How Chinese Migration Changed Southeast Asia

China’s relationship with Southeast Asia, home to more than 620 million people, has been a complex one. Historically, China has viewed the region as a source of raw materials and cheap labour. Chinese settlers went to Southeast Asia as traders, miners, plantation owners and migrants looking for new opportunities. Today, though relations are much friendlier and there are many positive examples of China-Southeast Asia cooperation. Although there are also many flash points.

Contemporary migration from China is a mixture of economic opportunity, education (especially for elites), and search for new experiences. It has also become an important channel for introducing Chinese culture into the region and promoting cultural integration between local people and new Chinese settlers.

China is eager to build deeper ties with the countries of ASEAN though usually tries to accomplish this on a case-by-case basis so they have stronger bargaining power. This has created tension in many Southeast Asian counties.

As well the shifting power dynamic between the U.S. and China has meant each country has been courting countries in the region. And while the pandemic has impacted a lot of global trade, the proximity and history of Southeast Asian countries and China ensures Sino-ASEAN relations will be a hot topic for years to come.

A long history

Chinese Migration to Indonesia dates back over a thousand years. In the 1970s, the number of economic migrants from China grew rapidly. More than 1 million Chinese live in Indonesia today, constituting roughly 3% of the population. Chinese migrants have integrated well into the Indonesian economy and society, and are well represented in business, media, education and government. The large and well-established Chinese minority in Indonesia has played an important role in the country’s modernization and economic development. 

Chinese migrants to Malaysia have also been present for hundreds of years. However, the population of ethnic Chinese in Malaysia is much smaller, at around 10% of the population. Since the 1970s, the Chinese minority in Malaysia has been a source of tension, with many non-Chinese resenting the economic and political power of the Chinese. In the past two decades, government policies to promote the assimilation of Chinese minorities into mainstream Malay society have caused resentment. 

Chinese Migration to Thailand can be traced back many centuries, and has been a continuous flow of people over the centuries. Today, Thailand has a large Chinese minority, numbering around 6 million. Chinese migrants to Thailand in the last four decades have come mainly from two sources – the Chinese-speaking majority in the Southeast Asian Chinese diaspora, and the Chinese-minority communities in southeast Asian countries such as Indonesia and Malaysia. They have come to Thailand to work in construction, tourism, and trade. 

Chinese migration to Singapore began in earnest in the 19th century, when the British first established the port city as a trading centre. In the 1920s, over half of Singapore’s population was Chinese, many of whom had come in search of employment. Today, the ethnic Chinese minority in Singapore is around 74% of the population, making it one of the most Chinese societies outside of China.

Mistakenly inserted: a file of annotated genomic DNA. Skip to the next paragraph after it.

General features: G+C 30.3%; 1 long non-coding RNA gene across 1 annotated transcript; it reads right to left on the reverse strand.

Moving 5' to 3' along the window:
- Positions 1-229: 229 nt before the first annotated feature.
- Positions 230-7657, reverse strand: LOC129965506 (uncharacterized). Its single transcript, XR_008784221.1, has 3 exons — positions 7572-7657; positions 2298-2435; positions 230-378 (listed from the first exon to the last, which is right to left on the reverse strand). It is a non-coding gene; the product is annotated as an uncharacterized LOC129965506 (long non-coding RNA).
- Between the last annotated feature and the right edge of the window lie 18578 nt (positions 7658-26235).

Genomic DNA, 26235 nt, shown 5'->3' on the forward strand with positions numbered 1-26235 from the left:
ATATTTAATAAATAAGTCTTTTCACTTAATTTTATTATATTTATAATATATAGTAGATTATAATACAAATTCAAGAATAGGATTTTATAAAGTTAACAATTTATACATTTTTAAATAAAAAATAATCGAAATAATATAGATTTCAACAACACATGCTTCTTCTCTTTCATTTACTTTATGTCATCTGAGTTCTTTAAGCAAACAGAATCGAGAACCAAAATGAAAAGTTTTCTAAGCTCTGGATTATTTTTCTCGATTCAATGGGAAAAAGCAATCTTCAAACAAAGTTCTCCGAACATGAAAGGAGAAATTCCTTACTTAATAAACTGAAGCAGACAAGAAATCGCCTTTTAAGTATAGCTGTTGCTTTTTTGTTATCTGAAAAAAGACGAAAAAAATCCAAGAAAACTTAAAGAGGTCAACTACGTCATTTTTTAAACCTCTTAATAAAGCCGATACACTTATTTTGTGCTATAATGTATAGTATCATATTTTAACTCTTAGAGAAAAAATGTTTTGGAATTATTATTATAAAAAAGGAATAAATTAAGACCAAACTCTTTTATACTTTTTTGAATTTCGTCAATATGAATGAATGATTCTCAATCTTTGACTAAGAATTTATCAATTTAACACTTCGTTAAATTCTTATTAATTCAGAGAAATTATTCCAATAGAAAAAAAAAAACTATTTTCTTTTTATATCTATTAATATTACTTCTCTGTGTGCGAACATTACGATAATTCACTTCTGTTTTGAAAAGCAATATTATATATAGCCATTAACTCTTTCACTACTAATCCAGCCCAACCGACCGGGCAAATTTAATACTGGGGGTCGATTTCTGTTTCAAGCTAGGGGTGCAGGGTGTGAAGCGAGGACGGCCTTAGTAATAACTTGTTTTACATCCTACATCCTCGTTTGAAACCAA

Over the centuries, many Chinese migrants to Singapore have come from Fujian and Guangdong. Many were poor farmers who came to Singapore to earn more money than they could at home. 

Chinese migration to the Philippines predates the Spanish colonization of the archipelago in the 16th century. Chinese merchants and traders settled in the northern part of the country, which was then sparsely populated. Chinese migrants went to the Philippines not only for economic opportunities, but also to escape the political instability in southern China. 

In the past few decades, Chinese migration to the Philippines has resumed as a steady flow of economic migrants from the Chinese diaspora. More recently, there has been a small but rising flow of Chinese migrants from China itself. The large Chinese minority in the Philippines, comprising 1% of the total population, has historically been the target of discrimination and violence from local non-Chinese Filipinos. 

The relationship is always changing

China’s development of its ‘going out’ policy to invest in and develop overseas markets has been a boon for many Southeast Asian countries, both in terms of finance and in promoting cultural exchange between the two regions. The pandemic changed this dynamic greatly, but many international watchers think it will return as China seeks to grow its regional influence in competition with the United States.

One of the largest components of Chinese overseas development is the building of infrastructure in Southeast Asia, including railways and ports. This is creating more links between the two regions, and will benefit Southeast Asian countries when they go to export their goods to other parts of the world. The growth of the Chinese economy has attracted many Southeast Asian students to learn at Chinese universities. The Chinese government has set up scholarship schemes to encourage Southeast Asians and others to study in China. 

The relationship between China and Southeast Asia has been complex, but Chinese migration to Southeast Asia is now a two-way flow of people between the two regions. Many Chinese migrants have integrated well into the countries where they have migrated, contributing to the economic and cultural development of their host countries. 

Chinese investment in Southeast Asia has also had positive benefits, creating new jobs and linking the two regions with better infrastructure. Overall, the increased cultural exchange between China and Southeast Asia is bringing the two regions closer together and promoting mutual understanding and cooperation.